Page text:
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CCHE Quality Indicator System
CU-Boulder fall 2000 submission, for funding 2000-01
Graduation Year Undergraduate Assessment Program

Use of standardized tests


  • Standardized national tests exist for some disciplines in which CU-Boulder awards bachelor's degrees. The Major Field Achievement Tests (MFAT's) published by ETS are one example; the Fundamentals of Engineering exam is another.
  • Some CU-Boulder departments have used exit exams as part of their graduation-year assessments for years, and found them useful. These include mathematics and computer science.
  • No national standardized tests exist in many disciplines in which CU-Boulder awards bachelor's degrees.
  • Even though tests such as the MFAT's are available nationally, ETS records indicate that fewer than five research universities use any of the exams. Therefore comparative results for what CU-Boulder programs consider peer institutions are not available. The results can be useful nevertheless, for monitoring change over time, comparing student performance in several subdisciplines, comparing performance of students with different experiences in the major, and assessing performance relative to absolute standards.
  • Even the best standardized test in the world, perfectly suited to departmental goals and curricula, would not tell a program everything it needs to know to assess its success in helping students and to plan change. A test tells little or nothing about what students want, what they like and don't like, what they have actually done in earning their degrees.
  • CCHE's QIS indicator #16 states that "Nationally normed major field tests should be used whenever available and applicable to the institution's program. If a national normed major field test exists and is being utilized by similar institutions across the United States, an explanation and justification for its non-utilization by the Colorado institution must accompany the materials submitted to the CCHE."
  • In fall 2000 we obtained inspection copies of all MFAT exams, and queried academic programs about their appropriateness and utility.

Rationale of our plan

  • Standardized tests can contribute useful information to an assessment program, and are especially appealing to external agencies such as CCHE.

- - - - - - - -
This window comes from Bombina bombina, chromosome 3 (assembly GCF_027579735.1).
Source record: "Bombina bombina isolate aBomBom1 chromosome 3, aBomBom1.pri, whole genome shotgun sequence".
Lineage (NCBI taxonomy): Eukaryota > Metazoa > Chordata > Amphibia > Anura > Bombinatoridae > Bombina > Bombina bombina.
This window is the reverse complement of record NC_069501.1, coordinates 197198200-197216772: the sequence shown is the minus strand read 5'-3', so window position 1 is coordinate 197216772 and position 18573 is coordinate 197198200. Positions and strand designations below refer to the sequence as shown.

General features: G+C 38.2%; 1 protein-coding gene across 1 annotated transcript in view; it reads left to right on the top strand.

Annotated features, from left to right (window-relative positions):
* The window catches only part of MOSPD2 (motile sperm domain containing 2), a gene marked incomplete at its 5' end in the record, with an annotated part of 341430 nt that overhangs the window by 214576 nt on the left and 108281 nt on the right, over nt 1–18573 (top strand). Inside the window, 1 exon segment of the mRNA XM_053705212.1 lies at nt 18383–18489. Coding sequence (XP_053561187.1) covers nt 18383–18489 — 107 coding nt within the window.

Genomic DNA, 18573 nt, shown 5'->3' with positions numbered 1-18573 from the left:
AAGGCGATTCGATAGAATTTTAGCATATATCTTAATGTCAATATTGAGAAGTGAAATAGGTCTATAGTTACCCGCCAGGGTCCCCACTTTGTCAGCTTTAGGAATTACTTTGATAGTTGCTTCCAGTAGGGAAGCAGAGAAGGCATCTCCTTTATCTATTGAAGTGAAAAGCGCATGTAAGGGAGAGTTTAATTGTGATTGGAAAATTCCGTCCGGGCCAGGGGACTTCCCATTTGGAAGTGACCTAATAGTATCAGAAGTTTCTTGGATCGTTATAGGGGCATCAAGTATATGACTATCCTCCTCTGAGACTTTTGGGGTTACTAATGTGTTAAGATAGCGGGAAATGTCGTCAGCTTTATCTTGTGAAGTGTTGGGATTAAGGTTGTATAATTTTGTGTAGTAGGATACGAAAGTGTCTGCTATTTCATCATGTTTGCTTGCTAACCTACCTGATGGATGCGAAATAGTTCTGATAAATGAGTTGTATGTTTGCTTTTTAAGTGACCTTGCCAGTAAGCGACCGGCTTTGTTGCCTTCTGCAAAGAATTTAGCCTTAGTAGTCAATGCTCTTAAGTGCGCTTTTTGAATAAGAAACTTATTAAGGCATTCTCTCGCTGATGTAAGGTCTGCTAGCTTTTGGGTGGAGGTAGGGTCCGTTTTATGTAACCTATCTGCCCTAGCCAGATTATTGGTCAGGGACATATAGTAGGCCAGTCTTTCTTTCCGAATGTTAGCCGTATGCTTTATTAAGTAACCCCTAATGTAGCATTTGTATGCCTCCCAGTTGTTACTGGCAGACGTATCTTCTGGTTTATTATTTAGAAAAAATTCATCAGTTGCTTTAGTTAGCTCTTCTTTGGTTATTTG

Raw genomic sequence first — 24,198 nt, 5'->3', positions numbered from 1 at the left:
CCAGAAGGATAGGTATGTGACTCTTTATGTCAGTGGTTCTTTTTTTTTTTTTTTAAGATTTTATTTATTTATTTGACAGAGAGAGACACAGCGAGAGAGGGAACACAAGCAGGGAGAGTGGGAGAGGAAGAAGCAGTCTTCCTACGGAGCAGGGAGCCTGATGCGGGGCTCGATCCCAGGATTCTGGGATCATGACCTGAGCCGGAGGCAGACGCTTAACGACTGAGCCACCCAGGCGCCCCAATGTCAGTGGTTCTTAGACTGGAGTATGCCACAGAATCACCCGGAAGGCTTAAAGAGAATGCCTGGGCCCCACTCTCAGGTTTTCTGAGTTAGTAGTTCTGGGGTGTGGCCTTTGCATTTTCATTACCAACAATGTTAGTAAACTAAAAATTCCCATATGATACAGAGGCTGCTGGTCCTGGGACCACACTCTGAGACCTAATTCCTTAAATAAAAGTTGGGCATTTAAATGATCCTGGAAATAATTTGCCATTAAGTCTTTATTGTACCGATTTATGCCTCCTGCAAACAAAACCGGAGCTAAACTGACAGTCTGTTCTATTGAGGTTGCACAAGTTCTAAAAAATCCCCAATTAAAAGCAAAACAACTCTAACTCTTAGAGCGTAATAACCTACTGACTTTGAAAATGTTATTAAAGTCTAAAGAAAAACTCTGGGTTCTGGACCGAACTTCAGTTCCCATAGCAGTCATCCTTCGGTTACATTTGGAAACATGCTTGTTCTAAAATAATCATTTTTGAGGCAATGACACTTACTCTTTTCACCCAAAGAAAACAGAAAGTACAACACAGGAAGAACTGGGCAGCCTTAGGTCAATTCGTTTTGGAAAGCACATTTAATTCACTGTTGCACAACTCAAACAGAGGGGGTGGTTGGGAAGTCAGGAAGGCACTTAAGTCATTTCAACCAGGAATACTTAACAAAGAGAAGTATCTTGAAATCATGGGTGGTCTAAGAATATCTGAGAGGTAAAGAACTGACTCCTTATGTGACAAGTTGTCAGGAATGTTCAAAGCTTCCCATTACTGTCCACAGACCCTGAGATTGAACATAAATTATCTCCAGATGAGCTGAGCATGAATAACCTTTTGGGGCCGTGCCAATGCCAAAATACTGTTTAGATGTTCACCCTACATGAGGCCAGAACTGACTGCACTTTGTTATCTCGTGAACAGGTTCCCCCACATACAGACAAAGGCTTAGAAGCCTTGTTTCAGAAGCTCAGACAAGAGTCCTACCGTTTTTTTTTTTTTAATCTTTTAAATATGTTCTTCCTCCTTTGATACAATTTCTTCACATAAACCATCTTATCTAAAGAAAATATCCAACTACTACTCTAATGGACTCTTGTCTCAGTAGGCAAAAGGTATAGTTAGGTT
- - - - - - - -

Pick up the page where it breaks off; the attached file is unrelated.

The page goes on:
• Test results from a representative sample of seniors, once every three years, should yield essentially as much utility as results gathered every year and/or by testing all seniors. Given the psychometric properties of the tests, forty test-takers per program or discipline should be sufficient to yield reliable results.
  • Standardized tests should therefore be used as one part of assessment activities in the academic programs for which they are appropriate. Programs should emphasize use of test results in determining and planning any needed changes.
  • Programs will be assisted in testing by Planning, Budget, and Analysis, a campus-wide administrative unit.

Elements of our plan

  • We will conduct a continuing cycle of standardized tests. Planning, Budget, and Analysis (PBA) will test, or work with departments to test, representative samples of about 40 students per major, rotating through relevant majors on a three-year cycle.
    • Academic programs that wish to test students every year may continue to do so, subject to committee review.
    • Degree programs that find the available tests in their disciplines counterproductive may veto participation. To date we have vetos from history, political science, and strong misgivings from environmental, population, and organismic biology, biochemistry, and applied math. History and political science state that the tests in their areas are based on outmoded models of their disciplines that emphasize "a collection of facts" rather than "interpretation," "critical thinking, and writing."
    • With some 8 to 12 MFAT's deemed appropriate, we would test students in three or four programs per year. This small number would allow PBA to work closely with programs to determine optimal settings for testing - in class, at a required extra session, etc.
    • In departments with over 50 senior majors, PBA would draw representative samples for testing.
  • The cost is estimated at about $6,000 per year exclusive of staff time and any payments to students. Student motivation on these specialized tests is not expected to be an issue.
  • The MFAT's not vetoed, plus the Fundamentals of Engineering for selected engineering majors, are in disciplines graduating about half of CU-Boulder seniors.
  • The first audience for test results is the academic program. Academic programs will be asked to report results in its regular submission, and any departmental use of results, to the AOC.

Graduation Year Undergraduate Assessment Program index

Undergraduate Outcomes Assessment main page

l:\ir\outcomes\misc\ccplan01b_tests.doc 11/15/2000

Last revision 07/02/02

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